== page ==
Weather and Climate Extremes

The U.S. Climate Change Science Program and the Subcommittee on Global Change Research has recently released a scientific assessment that provides the first comprehensive analysis of observed and projected changes in weather and climate extremes in North America and U.S. territories.  The Intergovernmental Panel on Climate Change previously evaluated extreme weather and climate events on a global basis.  However, there has not been a specific assessment across North America prior to this report.

The final report can be downloaded from http://downloads.climatescience.gov/sap/sap3-3/sap3-3-final-all.pdf.  The Executive Summary states “It is well established through formal attribution studies that the global warming of the past 50 years is due primarily to human-induced increases in heat-trapping gases.”  The report gives a good explanation of weather extremes in general and why they are important.  However, given that this is a hurricane blog, I will restrict comments to Hurricanes and Tropical Storms.

The report states “It is very likely that the human-induced increase in greenhouse gases has contributed to the increase in sea surface temperatures in the hurricane formation regions.  Over the past 50 years there has been a strong statistical connection between tropical Atlantic sea surface temperatures and Atlantic hurricane activity as measured by the Power Dissipation Index (which combines storm intensity, duration, and frequency).  This evidence suggests a human contribution to recent hurricane activity.  However, a confident assessment of human influence on hurricanes will require further studies using models and observations, with emphasis on distinguishing natural from human-induece changes in hurricane activity through their influence on factors such as historical sea surface temperatures, wind shear, and atmospheric vertical stability.

The report is careful to note that there have been natural fluctuations in the number of tropical storms and huricanes from decade to decade and data uncertainty is larger in the early part of the record compared to the satellite era beginning in 1965.  In addition, there is no observational evidence for an increase in North American mainland landfalling hurricanes since the late 1800s.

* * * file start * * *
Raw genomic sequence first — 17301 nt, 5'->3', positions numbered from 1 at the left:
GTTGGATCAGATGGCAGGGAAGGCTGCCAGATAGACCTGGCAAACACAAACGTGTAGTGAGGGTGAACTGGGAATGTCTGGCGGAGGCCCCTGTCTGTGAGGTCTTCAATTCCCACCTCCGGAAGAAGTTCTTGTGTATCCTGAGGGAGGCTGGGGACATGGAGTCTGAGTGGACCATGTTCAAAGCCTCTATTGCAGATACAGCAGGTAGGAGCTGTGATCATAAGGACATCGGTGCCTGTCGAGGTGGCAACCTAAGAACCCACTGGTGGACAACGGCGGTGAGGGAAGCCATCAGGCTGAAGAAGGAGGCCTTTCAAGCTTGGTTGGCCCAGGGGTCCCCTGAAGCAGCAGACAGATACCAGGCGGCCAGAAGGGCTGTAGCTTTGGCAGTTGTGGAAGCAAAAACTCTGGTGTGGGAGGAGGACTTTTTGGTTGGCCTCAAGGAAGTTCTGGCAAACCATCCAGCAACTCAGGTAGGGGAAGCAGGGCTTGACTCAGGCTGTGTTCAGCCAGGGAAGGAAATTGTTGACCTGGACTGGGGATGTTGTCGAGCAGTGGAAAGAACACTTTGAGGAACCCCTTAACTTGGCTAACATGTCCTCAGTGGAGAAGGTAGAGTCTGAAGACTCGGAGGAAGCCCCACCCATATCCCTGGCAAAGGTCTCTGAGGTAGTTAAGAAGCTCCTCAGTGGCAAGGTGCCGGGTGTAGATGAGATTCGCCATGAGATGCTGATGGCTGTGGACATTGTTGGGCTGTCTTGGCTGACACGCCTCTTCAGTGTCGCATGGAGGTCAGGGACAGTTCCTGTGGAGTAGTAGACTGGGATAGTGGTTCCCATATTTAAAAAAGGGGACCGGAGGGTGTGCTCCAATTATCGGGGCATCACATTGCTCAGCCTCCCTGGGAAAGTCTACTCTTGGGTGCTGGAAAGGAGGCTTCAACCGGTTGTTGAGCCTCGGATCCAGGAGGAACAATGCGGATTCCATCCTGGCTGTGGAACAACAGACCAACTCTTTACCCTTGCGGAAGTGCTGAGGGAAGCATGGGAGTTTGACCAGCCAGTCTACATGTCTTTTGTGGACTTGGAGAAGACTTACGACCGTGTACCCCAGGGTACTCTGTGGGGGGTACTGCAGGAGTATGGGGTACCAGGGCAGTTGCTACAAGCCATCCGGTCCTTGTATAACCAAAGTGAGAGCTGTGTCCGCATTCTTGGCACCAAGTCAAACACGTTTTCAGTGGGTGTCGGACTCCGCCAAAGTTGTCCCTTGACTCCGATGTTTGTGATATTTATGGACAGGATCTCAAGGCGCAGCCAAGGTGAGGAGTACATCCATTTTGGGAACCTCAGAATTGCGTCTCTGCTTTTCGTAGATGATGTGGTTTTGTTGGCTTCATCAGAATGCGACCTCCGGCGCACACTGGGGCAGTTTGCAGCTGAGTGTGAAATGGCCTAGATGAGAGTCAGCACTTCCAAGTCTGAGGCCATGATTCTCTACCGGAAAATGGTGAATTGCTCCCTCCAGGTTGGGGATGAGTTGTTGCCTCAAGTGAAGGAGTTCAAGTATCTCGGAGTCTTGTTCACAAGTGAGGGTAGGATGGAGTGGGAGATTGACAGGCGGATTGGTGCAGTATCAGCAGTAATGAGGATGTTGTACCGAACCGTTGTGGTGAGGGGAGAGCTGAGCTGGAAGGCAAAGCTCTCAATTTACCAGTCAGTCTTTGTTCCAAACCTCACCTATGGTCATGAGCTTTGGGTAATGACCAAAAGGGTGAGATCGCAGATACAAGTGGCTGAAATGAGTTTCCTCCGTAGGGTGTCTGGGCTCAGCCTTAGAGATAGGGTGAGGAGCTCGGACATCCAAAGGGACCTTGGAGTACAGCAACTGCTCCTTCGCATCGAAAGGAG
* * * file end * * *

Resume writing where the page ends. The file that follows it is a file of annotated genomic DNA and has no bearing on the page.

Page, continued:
The report is well worth reading for information on weather and climate extremes in North America and U.S. territories.  And don’t just read the hurricane sections.

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One thought on “Weather and Climate Extremes

  1. Hi Max,

    I like your blog about the weather. I discovered it late last year and, after going inactive for most of the winter and spring, am glad to see you have resumed adding entries on a regular basis. Since you have a far richer background and expertise than just general meteorology, I think you’re well-qualified to share your educated opinion with your readers.

    With your most recent posting about global warming and tropical storms, I found this summary statement from the report you reference to be a bit dubious:

    “It is very likely that the human-induced increase in greenhouse gases has contributed to the increase in sea surface temperatures in the hurricane formation regions. Over the past 50 years there has been a strong statistical connection between tropical Atlantic sea surface temperatures and Atlantic hurricane activity as measured by the Power Dissipation Index (which combines storm intensity, duration, and frequency). This evidence suggests a human contribution to recent hurricane activity.”

    Is it really a foregone conclusion that global warming is being caused by human activity vs. other explainable natural phenomena? Is the science veto-proof on this conclusion, or is it still in the discovery phase? In light of the evidence than some weather scientists say active tropical storm activity tends to run for periods of a decade or two then quiet down, does it make sense to blame the current up tick in activity on global warming? Or to minimize the fact that storms like Andrew in 1992 and Katrina in 2005 did not cause so much damage because they were exceptionally powerful, but instead because so many more people were living in harm’s way than in past years? I would very much like to get your thoughts, again because you certainly have more expertise here than many of your contemporaries who dabble in weather blogs.

    Thanks for reading my note. Thanks also for picking up the pen — or at least the digital equivalent — and sharing your expertise about weather and tropical storms with us readers at large who find weather interesting, but don’t have the knowledge or training to understand the finer points about why a thunderstorm suddenly builds to cut our fishing trip short, or why the evening sea breeze refreshes us after a hot day at the beach.

    Keep up the great work!

    – Brian

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